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Broome County Still feeling the Shortage of EMT’s and Paramedics

Frances Morris and Bryan Heller stand in front of Chenango Ambulance Services, one of the many...
Frances Morris and Bryan Heller stand in front of Chenango Ambulance Services, one of the many Broome County companies in need of EMT's and Paramedics(WBNG 12 News)
Published: May. 12, 2022 at 11:23 PM EDT
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CHENANGO FORKS (WBNG) -- “I found that a lot of the information actually transferred over to fieldwork when we are dealing with those sensitive cases” said Michelle Elsmore, a Junior studying Neurobiology at Binghamton University.

Elsmore was not on campus, rather standing in a large room within the Chenango Ambulance Services building in Chenango Forks. She works with the company while continuing her work at the university.

She says she felt inspired to work in the EMS field following a traumatic incident she experienced with a close friend. Now in that role, Elsmore says both her school and work are able to compliment each other.

“I like to think of it as; I’ve been a guest in many homes, and so that feeling of having someone trust you with their medical care and listen to you, as well as the academics and kind-of brain stimulating part of being able to make medical decisions, and make someone feel better is been extremely rewarding” she said.

On the national stage, paramedics and EMT’s have been in high demand since the pandemic began. It is affecting those in Broome County as well. President of Chenango Ambulance Services Frances Morris says she has seen staffing shortages not only at her building, but other companies in the area too. She says some of the issues fall on the state level too.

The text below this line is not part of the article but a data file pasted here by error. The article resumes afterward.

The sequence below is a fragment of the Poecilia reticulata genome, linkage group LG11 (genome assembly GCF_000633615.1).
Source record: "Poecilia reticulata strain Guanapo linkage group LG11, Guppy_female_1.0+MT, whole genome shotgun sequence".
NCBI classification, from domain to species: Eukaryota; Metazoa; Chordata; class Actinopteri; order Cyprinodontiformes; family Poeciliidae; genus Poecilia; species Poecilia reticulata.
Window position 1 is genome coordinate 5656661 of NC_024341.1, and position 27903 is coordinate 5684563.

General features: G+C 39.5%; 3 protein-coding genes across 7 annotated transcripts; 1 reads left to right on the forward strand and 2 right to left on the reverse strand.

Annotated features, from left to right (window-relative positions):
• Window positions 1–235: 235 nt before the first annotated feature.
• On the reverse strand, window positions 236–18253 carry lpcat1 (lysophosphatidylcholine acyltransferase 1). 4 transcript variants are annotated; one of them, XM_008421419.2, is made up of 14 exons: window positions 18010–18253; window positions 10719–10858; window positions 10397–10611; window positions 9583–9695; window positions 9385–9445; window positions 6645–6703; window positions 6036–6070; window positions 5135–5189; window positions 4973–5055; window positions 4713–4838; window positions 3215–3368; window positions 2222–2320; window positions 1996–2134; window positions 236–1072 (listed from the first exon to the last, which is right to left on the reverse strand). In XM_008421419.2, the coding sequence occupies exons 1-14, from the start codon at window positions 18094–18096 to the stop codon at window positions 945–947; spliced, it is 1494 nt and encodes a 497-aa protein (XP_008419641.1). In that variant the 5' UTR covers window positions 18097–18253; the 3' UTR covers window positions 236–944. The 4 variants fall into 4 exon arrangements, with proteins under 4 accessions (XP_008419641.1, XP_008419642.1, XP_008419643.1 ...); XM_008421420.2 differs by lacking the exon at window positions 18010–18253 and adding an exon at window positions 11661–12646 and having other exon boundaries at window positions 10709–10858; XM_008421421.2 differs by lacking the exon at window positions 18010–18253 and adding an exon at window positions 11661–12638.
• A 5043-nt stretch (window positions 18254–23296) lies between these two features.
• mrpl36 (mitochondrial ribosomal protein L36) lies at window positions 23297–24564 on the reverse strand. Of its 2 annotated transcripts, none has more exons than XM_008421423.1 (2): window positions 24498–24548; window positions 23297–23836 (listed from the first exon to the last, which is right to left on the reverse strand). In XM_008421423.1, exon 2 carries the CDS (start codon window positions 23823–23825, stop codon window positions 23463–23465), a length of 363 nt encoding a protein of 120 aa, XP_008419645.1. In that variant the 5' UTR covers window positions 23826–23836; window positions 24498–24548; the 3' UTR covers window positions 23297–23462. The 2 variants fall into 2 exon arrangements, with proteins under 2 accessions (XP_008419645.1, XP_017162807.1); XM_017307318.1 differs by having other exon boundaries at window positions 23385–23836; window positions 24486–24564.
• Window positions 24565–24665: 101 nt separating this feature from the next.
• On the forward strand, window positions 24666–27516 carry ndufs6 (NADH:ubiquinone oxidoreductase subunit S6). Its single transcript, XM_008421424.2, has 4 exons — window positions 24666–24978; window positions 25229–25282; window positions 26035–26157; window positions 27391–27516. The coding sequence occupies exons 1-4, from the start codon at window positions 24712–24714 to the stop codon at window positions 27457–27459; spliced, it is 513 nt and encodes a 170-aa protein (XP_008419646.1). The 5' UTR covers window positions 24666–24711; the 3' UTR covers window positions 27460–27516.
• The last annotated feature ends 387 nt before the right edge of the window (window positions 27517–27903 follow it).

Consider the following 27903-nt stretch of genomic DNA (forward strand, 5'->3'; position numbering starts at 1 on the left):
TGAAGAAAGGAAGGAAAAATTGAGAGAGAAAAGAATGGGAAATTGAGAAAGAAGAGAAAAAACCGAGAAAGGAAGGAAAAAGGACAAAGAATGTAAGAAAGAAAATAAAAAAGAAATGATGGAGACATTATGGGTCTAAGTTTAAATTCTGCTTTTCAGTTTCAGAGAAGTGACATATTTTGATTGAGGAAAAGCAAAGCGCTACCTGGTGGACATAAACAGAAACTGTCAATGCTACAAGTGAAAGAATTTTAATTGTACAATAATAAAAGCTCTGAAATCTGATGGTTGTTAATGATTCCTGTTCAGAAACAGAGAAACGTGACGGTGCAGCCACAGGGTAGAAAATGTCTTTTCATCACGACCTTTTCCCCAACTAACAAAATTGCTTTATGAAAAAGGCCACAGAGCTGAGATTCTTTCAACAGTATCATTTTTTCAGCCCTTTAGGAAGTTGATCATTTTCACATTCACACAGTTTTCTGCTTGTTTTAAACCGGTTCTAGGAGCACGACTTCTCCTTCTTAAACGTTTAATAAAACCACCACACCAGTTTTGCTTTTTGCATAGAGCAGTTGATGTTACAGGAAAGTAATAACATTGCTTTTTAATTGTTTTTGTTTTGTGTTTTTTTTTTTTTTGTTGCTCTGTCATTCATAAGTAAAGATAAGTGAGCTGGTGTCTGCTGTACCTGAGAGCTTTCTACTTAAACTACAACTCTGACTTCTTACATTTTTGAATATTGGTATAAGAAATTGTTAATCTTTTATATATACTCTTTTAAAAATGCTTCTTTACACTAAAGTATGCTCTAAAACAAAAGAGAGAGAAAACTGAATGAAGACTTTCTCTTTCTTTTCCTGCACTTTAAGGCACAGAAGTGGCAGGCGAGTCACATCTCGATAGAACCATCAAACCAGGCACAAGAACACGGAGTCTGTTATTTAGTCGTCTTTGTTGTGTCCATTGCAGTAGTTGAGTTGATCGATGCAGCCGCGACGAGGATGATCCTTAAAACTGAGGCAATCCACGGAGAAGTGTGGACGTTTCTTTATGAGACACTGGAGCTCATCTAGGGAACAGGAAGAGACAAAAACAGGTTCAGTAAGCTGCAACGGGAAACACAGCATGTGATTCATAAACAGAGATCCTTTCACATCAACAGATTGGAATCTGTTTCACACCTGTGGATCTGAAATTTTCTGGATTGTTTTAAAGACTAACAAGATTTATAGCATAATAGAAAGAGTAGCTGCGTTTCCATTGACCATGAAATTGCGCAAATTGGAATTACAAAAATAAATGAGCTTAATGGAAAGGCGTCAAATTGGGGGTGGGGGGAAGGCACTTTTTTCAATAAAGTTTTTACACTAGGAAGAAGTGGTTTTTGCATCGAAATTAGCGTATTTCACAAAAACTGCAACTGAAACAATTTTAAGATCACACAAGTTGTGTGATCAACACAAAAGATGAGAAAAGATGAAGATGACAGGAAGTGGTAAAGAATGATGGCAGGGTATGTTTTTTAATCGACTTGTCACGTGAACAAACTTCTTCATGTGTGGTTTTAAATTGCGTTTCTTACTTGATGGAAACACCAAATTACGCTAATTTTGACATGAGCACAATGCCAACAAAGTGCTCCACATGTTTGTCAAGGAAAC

“It’s (ambulance services) not considered an essential service so we don’t receive any public funding. So it’s always a challenge to provide the best service for a community with limited resources” said Morris.

Bryan Heller is the Assistant Chief with the company, he adds that due to pay, many full-time EMT’s and Paramedics will spend time working for more than one organization.

“Depending on where you are you’re either doing two 24-hour shifts or four 12-hour shifts or four 10-hour shifts you just have to imagine the mental strain that puts on somebody. When I have to work for eight hours a week and come back and work for 12 hour shifts day after day, I’m going to tell you on my fourth day of work, I’m pretty tired” said Heller.

Both Heller and Morris say they don’t see the problem ending any time soon. For the time being, they say they would like to be able to recruit more people to become part of their organization.

Morris says they welcome people with little to no experience and will help them train to become an EMT, Ambulance Driver, or Paramedic.

For more information you can visit their website here.